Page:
(10.)        True Grit. The original, by a nose. The remake is really the better movie, but I love the first better because Glen Campbell is so bad, and it amuses me. The only flaw is what I liked best. Maybe my favorite movie line is John Wayne’s: “By God, she reminds me of me.”

By the way, yes, I love “Citizen Kane,” not to mention “Casablanca,” “Bridge on the River Kwai,” “Red River,” “The Man Who Shot Liberty Valance,” “It’s a Wonderful Life,” “No Country for Old Men,” “Goodfellas,” “Tender Mercies,” “Coal Miner’s Daughter,” “Stripes,” “Animal House,” “North by Northwest,” “Hoosiers,” “Pleasantville,” “Seabiscuit,” “American Beauty,” and dozens of others.

We all have our little preferences. “Fever Pitch” was just a harmless baseball movie, but the story, revolving around the 2004 Boston Red Sox, is so resonant that I could watch it once a week.

Some movies I thought were great but have little desire to watch them more than once. “Million Dollar Baby” and “Platoon” are examples.

My favorite actor may be Robert Duvall. My favorite actress was probably Katharine Hepburn. That’s a tough call, though, as I’m torn between Cary Grant, Spencer Tracy, James Stewart, Fonda, Robert DeNiro and Jeff Bridges on the male side. My preference for Hepburn is clearer among women.

Occasionally, I even watch a silent movie because it’s fascinating to watch how skillful filmmakers had to be telling a story without dialogue. Mostly I like the comedies.

I think I tilt toward old movies because I admire the craftsmanship of Lean, Capra, John Ford, Alfred Hitchcock and others. Nowadays it’s possible for a bad movie to be successful because its special effects are so incredible. I marvel at the way Ford’s films were shot.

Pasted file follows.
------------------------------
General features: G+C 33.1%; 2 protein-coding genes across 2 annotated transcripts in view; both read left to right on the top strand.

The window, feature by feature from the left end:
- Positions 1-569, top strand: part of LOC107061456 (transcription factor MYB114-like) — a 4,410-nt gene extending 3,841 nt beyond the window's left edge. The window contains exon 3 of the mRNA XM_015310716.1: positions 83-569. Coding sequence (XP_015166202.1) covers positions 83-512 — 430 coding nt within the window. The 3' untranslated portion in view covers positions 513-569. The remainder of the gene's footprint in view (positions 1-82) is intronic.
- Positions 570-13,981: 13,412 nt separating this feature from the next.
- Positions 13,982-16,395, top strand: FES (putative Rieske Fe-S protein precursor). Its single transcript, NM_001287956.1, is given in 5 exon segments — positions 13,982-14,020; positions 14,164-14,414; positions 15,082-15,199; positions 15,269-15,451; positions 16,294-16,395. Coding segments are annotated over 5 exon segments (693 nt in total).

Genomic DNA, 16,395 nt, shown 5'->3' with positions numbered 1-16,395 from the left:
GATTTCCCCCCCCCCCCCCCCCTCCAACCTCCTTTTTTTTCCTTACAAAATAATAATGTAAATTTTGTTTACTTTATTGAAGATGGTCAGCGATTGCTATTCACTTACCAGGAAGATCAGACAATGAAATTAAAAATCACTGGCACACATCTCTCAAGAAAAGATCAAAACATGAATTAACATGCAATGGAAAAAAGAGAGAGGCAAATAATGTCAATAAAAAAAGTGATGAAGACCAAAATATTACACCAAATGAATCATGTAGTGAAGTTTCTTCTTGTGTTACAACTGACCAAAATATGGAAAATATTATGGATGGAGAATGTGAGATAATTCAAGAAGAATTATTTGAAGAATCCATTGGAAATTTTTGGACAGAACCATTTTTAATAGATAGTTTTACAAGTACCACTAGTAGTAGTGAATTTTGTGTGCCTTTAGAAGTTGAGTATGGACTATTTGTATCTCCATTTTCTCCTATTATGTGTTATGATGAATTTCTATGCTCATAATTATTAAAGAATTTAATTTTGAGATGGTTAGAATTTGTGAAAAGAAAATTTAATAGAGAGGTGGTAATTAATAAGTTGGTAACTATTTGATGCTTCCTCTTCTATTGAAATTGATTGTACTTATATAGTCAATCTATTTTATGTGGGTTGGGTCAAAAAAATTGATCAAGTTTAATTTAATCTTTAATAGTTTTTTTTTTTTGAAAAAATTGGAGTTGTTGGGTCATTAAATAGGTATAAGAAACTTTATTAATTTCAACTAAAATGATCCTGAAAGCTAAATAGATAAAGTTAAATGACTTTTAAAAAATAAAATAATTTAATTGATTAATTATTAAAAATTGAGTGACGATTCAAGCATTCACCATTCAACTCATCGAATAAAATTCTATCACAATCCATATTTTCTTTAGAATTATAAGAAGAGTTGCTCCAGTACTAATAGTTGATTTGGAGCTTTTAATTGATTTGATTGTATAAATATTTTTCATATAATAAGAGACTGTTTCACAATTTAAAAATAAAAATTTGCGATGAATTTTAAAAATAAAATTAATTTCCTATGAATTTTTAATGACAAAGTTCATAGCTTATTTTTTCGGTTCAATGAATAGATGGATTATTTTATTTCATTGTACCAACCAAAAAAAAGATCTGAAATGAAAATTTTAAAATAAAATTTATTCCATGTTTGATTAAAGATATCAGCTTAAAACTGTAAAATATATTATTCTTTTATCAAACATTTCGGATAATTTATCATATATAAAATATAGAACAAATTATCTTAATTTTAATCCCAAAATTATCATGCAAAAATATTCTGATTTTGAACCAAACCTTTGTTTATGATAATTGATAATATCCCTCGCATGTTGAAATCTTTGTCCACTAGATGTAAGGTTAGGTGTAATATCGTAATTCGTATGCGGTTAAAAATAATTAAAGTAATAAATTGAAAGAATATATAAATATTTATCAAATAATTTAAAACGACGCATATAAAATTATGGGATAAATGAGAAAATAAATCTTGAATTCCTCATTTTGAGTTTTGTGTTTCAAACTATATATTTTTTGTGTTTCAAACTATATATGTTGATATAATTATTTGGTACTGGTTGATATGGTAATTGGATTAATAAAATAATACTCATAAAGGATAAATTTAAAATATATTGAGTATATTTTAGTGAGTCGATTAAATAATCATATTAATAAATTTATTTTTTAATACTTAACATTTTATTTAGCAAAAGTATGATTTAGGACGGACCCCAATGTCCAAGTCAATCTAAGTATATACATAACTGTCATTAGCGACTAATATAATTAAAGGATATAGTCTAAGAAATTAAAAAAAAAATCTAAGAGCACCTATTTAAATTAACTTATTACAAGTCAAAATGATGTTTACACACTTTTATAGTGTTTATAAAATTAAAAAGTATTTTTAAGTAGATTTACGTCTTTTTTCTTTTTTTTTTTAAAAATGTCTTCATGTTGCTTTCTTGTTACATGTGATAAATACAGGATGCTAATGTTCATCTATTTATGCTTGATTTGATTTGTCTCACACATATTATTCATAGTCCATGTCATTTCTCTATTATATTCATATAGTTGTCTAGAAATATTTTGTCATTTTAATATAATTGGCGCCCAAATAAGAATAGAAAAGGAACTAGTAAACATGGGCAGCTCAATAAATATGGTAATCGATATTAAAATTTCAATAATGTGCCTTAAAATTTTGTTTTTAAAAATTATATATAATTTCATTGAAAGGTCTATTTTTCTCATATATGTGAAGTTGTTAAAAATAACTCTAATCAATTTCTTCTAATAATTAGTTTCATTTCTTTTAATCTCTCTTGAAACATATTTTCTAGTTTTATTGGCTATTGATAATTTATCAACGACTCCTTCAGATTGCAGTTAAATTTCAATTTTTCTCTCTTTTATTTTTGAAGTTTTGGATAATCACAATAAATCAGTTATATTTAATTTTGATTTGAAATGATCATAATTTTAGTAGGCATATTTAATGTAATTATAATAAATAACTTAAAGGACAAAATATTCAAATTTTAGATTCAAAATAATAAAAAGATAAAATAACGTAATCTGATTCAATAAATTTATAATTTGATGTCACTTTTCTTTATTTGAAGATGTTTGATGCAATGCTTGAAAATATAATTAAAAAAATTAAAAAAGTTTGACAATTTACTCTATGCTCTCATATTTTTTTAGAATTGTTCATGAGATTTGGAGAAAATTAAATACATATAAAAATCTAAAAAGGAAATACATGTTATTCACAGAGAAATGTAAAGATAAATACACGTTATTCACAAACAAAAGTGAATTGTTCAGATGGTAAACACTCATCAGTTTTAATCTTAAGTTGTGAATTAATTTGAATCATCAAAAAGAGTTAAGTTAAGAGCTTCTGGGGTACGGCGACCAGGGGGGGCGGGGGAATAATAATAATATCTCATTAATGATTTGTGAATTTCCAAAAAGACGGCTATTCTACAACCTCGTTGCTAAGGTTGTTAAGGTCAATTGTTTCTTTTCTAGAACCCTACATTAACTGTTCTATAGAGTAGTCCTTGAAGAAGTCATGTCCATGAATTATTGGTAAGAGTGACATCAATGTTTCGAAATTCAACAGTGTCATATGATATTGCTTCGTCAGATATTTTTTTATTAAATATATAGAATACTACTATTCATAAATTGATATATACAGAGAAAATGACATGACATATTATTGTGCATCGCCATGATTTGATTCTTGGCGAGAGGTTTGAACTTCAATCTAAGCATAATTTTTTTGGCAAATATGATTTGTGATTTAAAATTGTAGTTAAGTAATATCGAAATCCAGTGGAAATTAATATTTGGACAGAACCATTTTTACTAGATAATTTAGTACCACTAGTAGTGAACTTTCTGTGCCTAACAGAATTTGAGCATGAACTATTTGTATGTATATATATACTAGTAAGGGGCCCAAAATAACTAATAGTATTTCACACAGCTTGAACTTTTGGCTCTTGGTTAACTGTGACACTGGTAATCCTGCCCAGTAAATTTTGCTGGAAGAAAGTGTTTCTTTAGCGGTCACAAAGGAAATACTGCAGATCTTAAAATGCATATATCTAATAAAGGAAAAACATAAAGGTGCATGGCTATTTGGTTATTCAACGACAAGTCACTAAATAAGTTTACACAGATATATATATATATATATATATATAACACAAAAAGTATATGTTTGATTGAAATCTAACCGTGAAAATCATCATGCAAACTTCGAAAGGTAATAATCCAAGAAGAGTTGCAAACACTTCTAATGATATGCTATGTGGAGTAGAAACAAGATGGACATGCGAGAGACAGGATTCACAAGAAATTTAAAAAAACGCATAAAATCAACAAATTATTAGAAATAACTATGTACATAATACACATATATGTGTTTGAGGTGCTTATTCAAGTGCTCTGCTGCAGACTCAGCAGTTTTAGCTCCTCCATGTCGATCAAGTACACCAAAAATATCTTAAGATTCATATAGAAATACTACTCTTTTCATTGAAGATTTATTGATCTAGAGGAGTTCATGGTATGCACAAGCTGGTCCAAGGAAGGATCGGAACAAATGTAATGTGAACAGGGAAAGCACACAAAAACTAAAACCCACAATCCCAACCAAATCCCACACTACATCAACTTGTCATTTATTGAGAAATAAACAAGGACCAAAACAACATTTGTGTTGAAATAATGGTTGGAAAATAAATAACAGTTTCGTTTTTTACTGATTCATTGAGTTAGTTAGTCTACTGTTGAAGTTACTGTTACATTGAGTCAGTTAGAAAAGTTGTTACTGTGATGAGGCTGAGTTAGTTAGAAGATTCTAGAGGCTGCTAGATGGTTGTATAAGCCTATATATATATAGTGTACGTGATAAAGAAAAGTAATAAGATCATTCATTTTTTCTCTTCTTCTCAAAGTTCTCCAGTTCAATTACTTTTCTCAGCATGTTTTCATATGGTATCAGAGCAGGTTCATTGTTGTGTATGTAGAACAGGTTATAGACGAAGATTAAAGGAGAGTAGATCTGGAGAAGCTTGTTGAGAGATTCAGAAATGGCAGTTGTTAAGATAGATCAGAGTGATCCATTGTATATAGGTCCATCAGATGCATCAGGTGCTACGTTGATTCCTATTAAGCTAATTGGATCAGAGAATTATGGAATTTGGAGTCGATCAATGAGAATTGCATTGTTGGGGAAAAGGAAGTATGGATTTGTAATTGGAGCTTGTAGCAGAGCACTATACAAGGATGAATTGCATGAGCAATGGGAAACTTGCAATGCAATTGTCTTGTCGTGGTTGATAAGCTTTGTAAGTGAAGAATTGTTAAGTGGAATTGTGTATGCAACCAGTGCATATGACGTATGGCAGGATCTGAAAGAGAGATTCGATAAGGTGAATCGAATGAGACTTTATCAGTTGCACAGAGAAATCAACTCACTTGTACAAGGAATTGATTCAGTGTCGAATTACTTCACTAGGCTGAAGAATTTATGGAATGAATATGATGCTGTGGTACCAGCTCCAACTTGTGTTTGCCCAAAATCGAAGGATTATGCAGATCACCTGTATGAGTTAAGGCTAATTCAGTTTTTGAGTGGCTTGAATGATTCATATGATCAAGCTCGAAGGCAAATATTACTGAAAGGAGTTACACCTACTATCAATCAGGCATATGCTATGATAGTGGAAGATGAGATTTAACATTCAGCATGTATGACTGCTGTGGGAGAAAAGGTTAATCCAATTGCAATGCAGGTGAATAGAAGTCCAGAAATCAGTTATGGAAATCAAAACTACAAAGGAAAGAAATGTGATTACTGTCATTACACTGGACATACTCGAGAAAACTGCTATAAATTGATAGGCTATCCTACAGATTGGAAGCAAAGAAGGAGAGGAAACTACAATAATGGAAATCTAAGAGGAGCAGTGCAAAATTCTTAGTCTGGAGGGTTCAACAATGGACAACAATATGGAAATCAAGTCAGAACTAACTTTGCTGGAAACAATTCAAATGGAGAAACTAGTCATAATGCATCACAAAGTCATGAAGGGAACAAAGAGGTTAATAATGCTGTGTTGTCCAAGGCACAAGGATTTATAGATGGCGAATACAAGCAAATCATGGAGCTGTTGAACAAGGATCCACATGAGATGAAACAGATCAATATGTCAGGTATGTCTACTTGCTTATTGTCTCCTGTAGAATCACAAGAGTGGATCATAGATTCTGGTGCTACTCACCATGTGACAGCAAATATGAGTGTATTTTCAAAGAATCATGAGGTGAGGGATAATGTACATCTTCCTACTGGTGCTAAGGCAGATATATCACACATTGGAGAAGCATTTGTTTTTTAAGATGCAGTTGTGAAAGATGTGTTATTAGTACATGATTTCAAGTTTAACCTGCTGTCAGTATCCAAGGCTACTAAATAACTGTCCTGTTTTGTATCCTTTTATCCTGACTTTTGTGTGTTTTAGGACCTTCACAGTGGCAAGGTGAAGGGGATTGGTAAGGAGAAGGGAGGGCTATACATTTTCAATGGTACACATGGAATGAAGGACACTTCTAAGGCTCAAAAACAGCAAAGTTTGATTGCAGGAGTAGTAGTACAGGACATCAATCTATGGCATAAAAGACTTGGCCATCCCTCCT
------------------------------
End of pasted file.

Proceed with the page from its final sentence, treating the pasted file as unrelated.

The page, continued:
My favorite sports film is “Bang the Drum Slowly.” My favorite racing movie is “The Last American Hero.” My favorite animated (okay, semi-animated) is “Who Framed Roger Rabbit?” I don’t care for horror much.

Sometimes I fantasize about having one of my novels turned into a movie, but I’ve little writing in writing screenplays. I’m still trying to master novels.

[cb_profit_poster Storytelling]

About Monte

For 20 seasons, I mostly wrote about NASCAR. I'm still paying attention, but I'm spending more of my time these days writing novels and songs. I try to blog regularly on whatever happens to strike my fancy.
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8 Responses to Flick Picks from a Non-Critic

  1. Andy DeNardi says:

    I can’t remember any black & white movies as favorites. I’ve probably seen all of the major ones but it’s been so long that I don’t remember the best of them. I won’t pay for TV and stations don’t spend afternoons and weekends showing movies like they did before cable. Now it’s sitcom re-runs.